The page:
SNP has succeeded where Leavers failed

EDINBURGH, SCOTLAND - JUNE 16: Scottish Green Party co-convener Patrick Harvie, Ruth Davidson leader of Scottish Conservatives, Kezia Dugdale leader of Scottish Labour and Scottish First Minister, Nicola Sturgeon pose with supporting MSPs as they gather outside the Scottish Parliament with vote remain EU banners on June 16, 2016 in Edinburgh, Scotland. With one week to go before the EU referendum on June 23rd campaigning by the 'In' and 'Out' campaigns are stepping up a gear. (Photo by Jeff J Mitchell/Getty Images) *** BESTPIX ***

The great achievement of the SNP is to be a party of protest and of government at the same time

Ingram Pinn illustration

The questions from pollsters and bookies

What does the probability of Remain is 52 per cent or 75 per cent mean?

BHS Philip Green composite for UK Front

Capitalism needs new rules for BHS

America’s Chapter 11 bankruptcy legislation provides the elements of a solution to these problems

I am Scottish, British and European

The rational debate is not over sovereignty, but about who is best able to deliver services

Basic income numbers just do not add up

Proponents prefer to keep the argument at the level of principle rather than grubby practicalities

Democracy eroded by ‘responsive’ politics

Proper decision-making is through representatives who will trouble to evaluate the relevant facts

James Ferguson illustration

Smoke, mirrors and helicopter money

Proponents aim to persuade people to endorse a plan they would reject if it were explained simply

Roots of political turmoil in the west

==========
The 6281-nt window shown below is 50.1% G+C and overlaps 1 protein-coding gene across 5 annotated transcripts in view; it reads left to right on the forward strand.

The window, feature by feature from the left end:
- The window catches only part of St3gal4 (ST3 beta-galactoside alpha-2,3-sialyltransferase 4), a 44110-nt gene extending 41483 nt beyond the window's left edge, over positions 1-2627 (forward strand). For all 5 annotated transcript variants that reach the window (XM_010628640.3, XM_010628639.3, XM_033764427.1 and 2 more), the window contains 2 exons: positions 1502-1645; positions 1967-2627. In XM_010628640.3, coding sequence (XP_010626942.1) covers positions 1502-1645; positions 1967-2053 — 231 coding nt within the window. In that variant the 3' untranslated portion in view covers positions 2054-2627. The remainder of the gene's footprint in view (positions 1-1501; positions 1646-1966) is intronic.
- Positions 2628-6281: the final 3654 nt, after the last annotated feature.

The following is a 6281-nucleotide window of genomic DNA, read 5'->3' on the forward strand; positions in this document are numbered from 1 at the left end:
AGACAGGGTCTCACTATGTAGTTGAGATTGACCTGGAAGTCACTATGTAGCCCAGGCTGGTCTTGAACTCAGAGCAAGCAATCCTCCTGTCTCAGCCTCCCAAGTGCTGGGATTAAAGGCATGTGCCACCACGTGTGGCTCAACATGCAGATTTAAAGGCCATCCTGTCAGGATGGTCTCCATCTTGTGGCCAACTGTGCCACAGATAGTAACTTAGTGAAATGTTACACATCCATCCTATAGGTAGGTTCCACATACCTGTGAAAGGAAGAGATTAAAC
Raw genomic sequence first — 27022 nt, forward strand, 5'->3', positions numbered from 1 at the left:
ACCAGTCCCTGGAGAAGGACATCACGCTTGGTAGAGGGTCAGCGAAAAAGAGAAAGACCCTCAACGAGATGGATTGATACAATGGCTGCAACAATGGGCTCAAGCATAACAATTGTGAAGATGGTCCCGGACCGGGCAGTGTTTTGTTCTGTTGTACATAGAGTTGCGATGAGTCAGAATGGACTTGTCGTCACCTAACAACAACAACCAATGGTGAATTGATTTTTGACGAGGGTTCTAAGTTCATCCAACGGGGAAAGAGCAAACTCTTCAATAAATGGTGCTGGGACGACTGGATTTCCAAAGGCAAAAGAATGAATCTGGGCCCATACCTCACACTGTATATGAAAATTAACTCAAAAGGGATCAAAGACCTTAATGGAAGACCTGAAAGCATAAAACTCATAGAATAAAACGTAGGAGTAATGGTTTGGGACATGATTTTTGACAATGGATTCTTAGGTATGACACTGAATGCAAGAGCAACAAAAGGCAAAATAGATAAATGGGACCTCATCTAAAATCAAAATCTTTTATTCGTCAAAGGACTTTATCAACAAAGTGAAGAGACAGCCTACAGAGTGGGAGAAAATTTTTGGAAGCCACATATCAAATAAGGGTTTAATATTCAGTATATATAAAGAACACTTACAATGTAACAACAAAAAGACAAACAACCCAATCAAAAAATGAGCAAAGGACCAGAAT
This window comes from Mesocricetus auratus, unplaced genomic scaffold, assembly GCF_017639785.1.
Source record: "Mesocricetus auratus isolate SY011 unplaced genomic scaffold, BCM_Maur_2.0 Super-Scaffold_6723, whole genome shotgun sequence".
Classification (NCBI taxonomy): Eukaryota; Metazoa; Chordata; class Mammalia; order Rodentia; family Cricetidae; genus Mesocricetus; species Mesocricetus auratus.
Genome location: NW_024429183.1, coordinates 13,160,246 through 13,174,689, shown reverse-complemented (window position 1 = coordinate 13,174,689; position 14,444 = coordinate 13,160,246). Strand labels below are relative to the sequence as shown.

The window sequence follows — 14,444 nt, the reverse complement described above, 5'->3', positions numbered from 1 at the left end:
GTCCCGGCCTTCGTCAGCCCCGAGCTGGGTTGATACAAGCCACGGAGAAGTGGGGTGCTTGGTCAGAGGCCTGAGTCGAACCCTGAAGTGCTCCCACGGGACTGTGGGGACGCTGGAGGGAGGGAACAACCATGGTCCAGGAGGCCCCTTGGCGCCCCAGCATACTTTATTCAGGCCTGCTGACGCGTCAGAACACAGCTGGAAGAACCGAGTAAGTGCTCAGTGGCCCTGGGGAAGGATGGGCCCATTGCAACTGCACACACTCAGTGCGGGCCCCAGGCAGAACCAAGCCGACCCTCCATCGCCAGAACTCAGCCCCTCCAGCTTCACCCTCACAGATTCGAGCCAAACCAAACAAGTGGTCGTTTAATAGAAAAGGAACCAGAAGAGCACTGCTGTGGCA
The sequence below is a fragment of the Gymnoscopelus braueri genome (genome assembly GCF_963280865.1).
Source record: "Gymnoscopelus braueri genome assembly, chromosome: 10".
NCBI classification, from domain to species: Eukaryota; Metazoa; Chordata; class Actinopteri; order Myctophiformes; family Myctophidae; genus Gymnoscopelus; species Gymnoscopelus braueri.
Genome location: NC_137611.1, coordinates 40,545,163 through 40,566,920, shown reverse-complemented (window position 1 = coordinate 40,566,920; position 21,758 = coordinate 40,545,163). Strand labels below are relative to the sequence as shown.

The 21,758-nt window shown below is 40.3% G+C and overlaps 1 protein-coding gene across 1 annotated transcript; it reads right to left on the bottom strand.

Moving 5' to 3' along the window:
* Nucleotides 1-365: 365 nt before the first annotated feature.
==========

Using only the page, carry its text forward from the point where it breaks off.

Leftwing parties have lost touch with their traditional supporters

A worshipped but little copied model

The shareholder weekend has the spirit of a cult based on informality

Big projects worthless if they don’t work

Britain’s plans have succumbed to the political imperative for soundbites and love of the grandiose

Tax transparency will not stop evasion

Scrutiny of politicians diverts attention from genuinely serious and widespread corruption

Complexity is the real danger in banking

Scale is not the problem; Lehman had fewer employees than Citigroup today has compliance staff

Enduring certainty of radical uncertainty

If you had described your iPhone in 1976, Friedman would not have understood you

Petty lobbying laws and the body politic

The quality of debate matters more than the misuse of small amounts of charitable funding

We must get over the investment barriers

There is a crying need for more airport capacity, new homes and greater electricity generation

We must change how UK economy is measured

Official statisticians have compiled data in the same way for 75 years

Restraint is the best policy

The British budgetary system is particularly vulnerable to the fidgety minister

A second special century is dawning

If we trust robots to undertake surgery, why should they not offer pedicures?

The facts in the run-up to Brexit vote

World commerce is not a contest. It is a mutually beneficial exploitation of competitive advantages

Don’t always believe a balance sheet

Derivative exposures sound alarming until you realise that they’re largely netted out


John Kay John Kay has been writing a column on economics and business since 1995. He is currently a visiting professor at the London School of Economics. He also had a career in the policy world which established the Institute for Fiscal Studies as one of the most respected think tanks, and a business career.

John has published many books, including Foundations of Corporate Success (1993), The Truth About Markets (2003) and The Long and the Short of It: Finance and investment for normally intelligent people who are not in the industry (2009). His latest book, Obliquity: Why our goals are best achieved indirectly, was published by Profile Books in March 2010.

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